Provided by Sandrine Job, Independent Consultant- CRISP Programme
The reef communities of Prony Bay in southern New Caledonia, located 1,200 km east of Australia, are renowned for their rare, endemic species and overall health.
In 2005, the nickel mining corporation Vale Inco NC selected the shore adjacent to Prony Bay for its headquarters, with plans to construct a port in an area with coral reefs. To compensate for the destruction of reef habitat, the mining company agreed to support the transplant of some of the healthiest corals from the port site to a new location. The company also agreed to fund monitoring of the rehabilitation site for a minimum of five years to evaluate the success of the transplantation.
The reef selected to host the transplanted colonies was located a few kilometers away on the sheltered side of Montravel Peninsula and exhibited similar environmental conditions. This reef had suffered major degradation from Cyclone Erica in 2003. Reef ecologists hoped that adding some healthy adult colonies would spark regeneration of the degraded reef. Two- thousand individual corals were collected, transported, and transplanted in December 2005.
Three years later, results had far exceeded ecologists’ expectations. More than 80 percent of the transplants were thriving, having undergone significant growth with little degradation. Over time, many coral larvae had settling on hard substratum and grown into strong juvenile or adult colonies. Fish have colonized the restored site and the surrounding reef appears to have a more dense and diverse reef community.1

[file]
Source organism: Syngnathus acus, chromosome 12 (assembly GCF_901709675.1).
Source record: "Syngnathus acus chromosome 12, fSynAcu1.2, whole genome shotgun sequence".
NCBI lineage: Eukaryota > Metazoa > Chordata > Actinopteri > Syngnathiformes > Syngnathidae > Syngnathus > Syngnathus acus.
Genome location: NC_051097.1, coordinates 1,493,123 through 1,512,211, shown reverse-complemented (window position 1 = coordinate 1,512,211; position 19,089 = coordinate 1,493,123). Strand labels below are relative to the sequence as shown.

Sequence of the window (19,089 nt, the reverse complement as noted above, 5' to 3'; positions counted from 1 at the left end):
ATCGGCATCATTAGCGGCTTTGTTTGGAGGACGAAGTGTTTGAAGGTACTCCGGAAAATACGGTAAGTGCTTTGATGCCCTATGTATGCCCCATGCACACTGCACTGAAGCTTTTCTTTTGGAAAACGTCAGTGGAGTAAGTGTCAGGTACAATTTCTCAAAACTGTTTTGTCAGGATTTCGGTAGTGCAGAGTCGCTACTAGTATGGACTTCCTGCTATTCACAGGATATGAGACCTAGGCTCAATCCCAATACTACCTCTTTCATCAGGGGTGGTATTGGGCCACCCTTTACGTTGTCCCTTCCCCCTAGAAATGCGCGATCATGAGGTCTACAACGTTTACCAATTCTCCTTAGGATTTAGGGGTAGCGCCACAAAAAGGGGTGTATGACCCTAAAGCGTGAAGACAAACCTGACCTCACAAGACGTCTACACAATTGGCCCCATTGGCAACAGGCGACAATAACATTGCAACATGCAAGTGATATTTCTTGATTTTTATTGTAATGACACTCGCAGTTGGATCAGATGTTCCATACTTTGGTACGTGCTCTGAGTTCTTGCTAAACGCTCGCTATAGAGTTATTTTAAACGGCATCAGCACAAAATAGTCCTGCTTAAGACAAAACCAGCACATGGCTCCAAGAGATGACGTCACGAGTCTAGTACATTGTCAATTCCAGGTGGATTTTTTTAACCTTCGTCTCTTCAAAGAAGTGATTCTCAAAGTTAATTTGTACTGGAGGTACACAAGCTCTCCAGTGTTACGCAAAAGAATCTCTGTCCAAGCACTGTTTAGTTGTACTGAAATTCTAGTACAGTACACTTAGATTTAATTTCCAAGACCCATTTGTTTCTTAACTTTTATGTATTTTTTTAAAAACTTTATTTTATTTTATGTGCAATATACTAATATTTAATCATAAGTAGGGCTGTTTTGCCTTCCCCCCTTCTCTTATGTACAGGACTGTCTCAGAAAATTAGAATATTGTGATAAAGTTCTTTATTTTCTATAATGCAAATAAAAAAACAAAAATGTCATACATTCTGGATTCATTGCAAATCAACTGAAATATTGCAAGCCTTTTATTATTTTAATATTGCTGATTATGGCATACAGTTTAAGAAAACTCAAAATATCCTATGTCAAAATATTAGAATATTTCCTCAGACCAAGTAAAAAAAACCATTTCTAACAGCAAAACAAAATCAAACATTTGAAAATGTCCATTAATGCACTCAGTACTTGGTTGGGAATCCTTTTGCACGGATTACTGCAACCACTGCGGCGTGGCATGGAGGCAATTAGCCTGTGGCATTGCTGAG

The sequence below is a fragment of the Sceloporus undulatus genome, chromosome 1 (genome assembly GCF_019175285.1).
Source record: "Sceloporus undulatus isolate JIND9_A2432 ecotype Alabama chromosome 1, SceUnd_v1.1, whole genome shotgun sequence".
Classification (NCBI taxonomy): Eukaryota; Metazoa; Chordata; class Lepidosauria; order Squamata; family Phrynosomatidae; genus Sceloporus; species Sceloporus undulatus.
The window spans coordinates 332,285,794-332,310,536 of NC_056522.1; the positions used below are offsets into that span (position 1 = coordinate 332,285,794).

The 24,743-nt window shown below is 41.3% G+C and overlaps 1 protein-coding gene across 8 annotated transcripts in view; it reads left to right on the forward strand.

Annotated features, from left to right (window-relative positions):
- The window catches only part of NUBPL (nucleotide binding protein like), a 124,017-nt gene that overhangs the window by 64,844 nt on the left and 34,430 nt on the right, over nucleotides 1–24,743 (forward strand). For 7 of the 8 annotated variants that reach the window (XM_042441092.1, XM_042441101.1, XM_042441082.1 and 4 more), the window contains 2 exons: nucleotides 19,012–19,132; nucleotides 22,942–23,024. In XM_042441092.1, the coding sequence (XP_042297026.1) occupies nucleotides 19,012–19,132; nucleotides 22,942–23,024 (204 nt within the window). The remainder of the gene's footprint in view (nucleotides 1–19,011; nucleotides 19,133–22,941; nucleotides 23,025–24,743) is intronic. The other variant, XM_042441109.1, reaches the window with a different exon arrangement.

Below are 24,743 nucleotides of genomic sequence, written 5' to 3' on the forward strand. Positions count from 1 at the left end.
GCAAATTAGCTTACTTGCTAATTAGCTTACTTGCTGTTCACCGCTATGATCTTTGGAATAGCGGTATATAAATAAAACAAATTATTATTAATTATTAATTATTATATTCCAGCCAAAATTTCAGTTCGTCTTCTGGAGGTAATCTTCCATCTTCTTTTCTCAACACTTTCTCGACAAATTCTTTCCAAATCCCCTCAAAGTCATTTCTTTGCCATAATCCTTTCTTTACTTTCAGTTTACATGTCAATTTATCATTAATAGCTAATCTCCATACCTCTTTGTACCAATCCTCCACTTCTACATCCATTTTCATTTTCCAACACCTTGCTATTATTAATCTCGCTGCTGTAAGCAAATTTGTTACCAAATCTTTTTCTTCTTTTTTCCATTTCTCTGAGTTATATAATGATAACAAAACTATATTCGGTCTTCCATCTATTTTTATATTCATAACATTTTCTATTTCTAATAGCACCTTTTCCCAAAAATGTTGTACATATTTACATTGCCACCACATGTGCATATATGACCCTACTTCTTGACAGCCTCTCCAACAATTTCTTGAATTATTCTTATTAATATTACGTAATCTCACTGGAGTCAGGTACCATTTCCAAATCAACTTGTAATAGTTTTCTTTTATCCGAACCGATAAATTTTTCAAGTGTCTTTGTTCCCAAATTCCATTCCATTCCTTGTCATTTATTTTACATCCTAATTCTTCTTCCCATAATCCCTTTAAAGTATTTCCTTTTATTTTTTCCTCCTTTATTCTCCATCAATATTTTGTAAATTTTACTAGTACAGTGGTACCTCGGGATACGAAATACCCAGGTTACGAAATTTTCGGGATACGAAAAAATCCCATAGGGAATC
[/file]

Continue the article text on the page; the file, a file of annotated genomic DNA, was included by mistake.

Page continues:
Many factors contributed to the project’s success, including meticulous handling of the corals, selection of a suitable site, and a lack of perturbation within the first few years of transplantation. Reef transplantation is a laborious task that requires a significant amount of time, money, and expertise. Reef transplantation remains experimental; in different circumstances, the Prony Bay transplantation might have failed. To increase the net benefit of such a large expenditure of resources, restoration projects are best coupled with community involvement to educate and raise awareness, as well as with scientific research to explore reef function. With adequate resources and favorable conditions, restoration can be a successful last resort to save an otherwise certain loss of reef habitat.
Edwards, A. J., Gomez, E.D. Reef Restoration Concepts and Guidelines: Making Sensible Management Choices in the Face of Uncertainty. 36-38 (St. Lucia, Australia, 2007). ↩